The Restoration of an Edwardian Lavaliere
A lavalier is the type of pendant popularized in the late 17th century by the Dutchess de la Valliere, a mistress of King Louis the XIV of France. The name was eventually shortened to “lavalier(e)”. The lavalier is distinguished from other types of pendants by a center drop (usually a stone) which is directly attached to the chain without a bail or removable connection device.
An antique lavaliere necklace from the Edwardian period had been damaged and one of our clients brought it into our shop in need of repair… This particular necklace had been hand built at the turn of the 20th century and consisted of a 15 inch long, platinum rectangular link chain. Dropping from the chain, in decorative bezel set links, were 17 round old European cut diamonds and six bezel-set fancy cut aquamarines: three cushion cut, one oval , and two marquise cut. See Fig 1.
The necklace’s center piece was a briolette cut aquamarine measuring 18.2mm x 7.3mm, weighing approximately 7.5 carats. The stone was set in a hand made, platinum tapered mounting and suspended on a section of platinum chain that allowed it to swing freely at the center of the necklace.
In order to secure the briolette cut aquamarine to the platinum cap it had been cross-drilled horizontally through the top near the end. The cap was drilled in the place that corresponded to the briolette and fitted over the drilled end covering the hole. A platinum pin was inserted through both parts and riveted on the outside.
The rivet was burnished and the cap polished to make the rivet become almost invisible.
Unfortunately; The aqua took a hit at some point and the end of the briolette that was hidden inside the platinum cap shattered, allowing the gem to swing freely on the pin. The stone was barley attached and it is a miracle that it was not lost.
We removed the pin to free the briolette cut aquamarine for examination. The stone was severely compromised, the top of the aquamarine was completely missing just above the drilled hole.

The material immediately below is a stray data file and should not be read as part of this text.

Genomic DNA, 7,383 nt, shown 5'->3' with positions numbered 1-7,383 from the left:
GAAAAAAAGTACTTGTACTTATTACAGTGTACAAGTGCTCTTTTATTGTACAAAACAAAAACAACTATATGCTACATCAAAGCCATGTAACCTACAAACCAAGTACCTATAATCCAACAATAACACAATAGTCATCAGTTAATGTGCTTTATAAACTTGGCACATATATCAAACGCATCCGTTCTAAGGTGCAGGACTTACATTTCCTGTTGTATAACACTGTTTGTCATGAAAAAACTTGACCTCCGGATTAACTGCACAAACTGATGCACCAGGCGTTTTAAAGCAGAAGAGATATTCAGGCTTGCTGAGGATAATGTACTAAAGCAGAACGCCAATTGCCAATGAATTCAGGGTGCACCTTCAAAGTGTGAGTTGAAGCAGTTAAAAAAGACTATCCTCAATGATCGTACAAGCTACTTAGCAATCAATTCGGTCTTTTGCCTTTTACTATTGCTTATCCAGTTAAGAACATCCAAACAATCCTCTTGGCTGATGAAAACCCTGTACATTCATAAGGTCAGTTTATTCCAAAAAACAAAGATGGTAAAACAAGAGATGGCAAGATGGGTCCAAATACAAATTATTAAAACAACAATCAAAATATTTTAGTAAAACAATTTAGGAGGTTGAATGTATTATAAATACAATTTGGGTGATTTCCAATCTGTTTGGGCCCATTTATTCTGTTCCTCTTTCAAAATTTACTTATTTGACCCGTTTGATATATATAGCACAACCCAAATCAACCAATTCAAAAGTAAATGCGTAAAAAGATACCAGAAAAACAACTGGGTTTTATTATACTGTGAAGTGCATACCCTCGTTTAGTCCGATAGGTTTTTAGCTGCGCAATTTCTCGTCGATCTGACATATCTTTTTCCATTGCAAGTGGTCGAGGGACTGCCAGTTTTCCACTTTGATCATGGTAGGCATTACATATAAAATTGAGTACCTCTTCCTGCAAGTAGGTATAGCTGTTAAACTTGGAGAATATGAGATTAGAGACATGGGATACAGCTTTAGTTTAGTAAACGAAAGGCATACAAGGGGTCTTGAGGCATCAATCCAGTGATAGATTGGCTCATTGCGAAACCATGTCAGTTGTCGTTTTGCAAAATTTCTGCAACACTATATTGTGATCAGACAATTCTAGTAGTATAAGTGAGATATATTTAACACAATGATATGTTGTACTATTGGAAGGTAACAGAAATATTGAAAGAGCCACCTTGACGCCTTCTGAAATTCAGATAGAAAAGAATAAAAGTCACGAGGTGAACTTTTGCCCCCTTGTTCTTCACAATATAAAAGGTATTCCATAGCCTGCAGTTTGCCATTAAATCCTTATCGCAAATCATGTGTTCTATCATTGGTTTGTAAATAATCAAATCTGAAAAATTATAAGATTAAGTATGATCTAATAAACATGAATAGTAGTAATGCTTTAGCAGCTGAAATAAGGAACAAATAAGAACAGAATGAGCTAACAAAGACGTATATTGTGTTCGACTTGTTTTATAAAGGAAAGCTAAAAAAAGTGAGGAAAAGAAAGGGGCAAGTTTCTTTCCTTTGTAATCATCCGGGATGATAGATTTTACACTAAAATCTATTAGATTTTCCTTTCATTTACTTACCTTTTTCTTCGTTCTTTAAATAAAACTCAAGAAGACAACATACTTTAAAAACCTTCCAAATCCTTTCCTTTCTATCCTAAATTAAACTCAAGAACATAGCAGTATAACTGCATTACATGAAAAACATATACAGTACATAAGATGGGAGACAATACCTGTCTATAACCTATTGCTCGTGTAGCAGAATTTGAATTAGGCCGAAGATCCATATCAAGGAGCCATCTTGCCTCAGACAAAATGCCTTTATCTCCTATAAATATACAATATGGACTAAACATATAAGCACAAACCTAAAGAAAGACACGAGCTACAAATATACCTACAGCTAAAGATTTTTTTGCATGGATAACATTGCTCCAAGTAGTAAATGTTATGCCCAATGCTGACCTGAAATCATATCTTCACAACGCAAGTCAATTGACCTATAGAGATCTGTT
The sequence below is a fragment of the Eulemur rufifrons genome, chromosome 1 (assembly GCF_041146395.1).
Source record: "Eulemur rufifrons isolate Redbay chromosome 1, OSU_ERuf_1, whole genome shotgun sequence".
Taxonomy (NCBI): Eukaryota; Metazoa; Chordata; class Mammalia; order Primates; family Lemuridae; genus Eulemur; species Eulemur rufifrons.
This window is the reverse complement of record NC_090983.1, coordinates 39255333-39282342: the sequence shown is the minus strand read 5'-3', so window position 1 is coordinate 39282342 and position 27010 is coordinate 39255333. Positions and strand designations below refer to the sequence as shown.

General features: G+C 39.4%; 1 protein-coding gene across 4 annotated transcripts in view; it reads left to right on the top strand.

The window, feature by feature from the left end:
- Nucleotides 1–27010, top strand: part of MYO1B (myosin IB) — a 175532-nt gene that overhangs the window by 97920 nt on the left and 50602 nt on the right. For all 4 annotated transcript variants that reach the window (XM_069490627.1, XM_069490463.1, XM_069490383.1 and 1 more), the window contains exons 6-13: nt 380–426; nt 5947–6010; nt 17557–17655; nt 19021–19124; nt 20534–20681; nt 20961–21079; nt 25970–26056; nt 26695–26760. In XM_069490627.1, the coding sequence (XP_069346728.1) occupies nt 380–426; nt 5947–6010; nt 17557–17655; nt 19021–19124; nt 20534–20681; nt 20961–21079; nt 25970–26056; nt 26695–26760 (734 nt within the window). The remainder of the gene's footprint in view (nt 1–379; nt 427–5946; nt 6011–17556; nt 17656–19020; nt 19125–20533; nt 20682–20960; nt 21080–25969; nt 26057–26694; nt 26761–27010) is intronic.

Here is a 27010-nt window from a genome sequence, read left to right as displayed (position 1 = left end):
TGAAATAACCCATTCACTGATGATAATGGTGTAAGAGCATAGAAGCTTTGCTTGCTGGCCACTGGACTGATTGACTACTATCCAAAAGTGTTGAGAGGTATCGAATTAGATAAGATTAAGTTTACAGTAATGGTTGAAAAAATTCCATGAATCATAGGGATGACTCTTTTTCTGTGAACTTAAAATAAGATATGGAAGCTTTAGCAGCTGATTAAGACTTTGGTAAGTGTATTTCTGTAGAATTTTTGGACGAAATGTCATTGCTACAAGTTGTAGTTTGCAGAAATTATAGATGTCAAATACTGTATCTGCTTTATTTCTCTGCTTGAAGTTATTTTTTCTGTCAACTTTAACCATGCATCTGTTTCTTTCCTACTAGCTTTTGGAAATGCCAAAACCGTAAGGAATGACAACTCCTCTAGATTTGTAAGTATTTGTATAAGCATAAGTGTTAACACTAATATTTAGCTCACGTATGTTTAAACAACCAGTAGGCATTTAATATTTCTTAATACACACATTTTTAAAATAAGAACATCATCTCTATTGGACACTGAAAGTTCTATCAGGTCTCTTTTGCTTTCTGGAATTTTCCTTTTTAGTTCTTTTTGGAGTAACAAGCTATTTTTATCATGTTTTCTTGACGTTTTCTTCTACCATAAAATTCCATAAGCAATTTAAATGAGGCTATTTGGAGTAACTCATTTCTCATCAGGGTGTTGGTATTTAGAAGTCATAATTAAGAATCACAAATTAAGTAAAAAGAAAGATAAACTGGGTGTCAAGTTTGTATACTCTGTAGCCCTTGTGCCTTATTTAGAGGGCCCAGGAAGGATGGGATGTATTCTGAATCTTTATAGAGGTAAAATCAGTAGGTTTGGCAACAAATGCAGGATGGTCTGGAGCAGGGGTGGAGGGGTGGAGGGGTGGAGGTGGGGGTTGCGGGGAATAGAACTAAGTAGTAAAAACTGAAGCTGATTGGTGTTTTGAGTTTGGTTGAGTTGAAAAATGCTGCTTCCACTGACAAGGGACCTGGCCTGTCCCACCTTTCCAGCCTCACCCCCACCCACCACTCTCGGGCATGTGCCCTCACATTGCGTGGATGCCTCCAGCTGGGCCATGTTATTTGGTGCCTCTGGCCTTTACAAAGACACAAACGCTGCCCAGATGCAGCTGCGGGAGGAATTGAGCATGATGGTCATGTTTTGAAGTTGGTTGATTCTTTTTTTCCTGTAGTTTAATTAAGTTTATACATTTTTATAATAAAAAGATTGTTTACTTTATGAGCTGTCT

In order to re-attach the stone it would be necessary to re cut and polish the end and to drill a new hole, at a lower point on the briolette.
No matter what, the briolette could not be re-set into the original cap as it was. The aperture was too small to accommodate the re-cut stone. We normally prefer for the extent of any restoration to be minimal to avoid clouding the view of the original work,and damage historical significance. We decided to undertake a Historical restoration. This involved using authentic period details, materials, tools and techniques and extensive research. Our goal was to preserve all the work that was still good, repair or restore what is missing and broken so it would blend seamlessly with the original and re-create the appropriate patinas and surfaces so the new work would be difficult if not impossible to detect.
We made the decision to make an addition for the original mounting by extending and lengthening the cap with the addition of a new platinum collar to be attached at the bottom, accommodate a new pin, and secure the briolette.
Our greatest concern in the design and execution of these repairs was to ensure that the new work blended into the original and that the elegant line of the drop be maintained.
Modern briolette pendants tend to be heavy, we drilled and sawed openings into the extended cap, lighten it visually, matching the original design motifs and allowing light to penetrate the stone…
The briolette cut aquamarine was polished and once again cross-drilled horizontally, through the top, near the end.
The cap was placed over the end, covering the hole and the stone was pinned to the cap in a manner similar to what had been originally used.
However; We did not rivet the pin. We felt that hammering the tapered platinum cap over the aquamarine would create stress on the stone. This type of internal stress may have added to the original problem with the pendant, making the stone prone to breakage. We chose instead to bead the pin ends in a manner and with a technique that was used during the period in which the piece was originally created. This technique does not cause pressure to be exerted on the briolette and is therefore safer for the stone…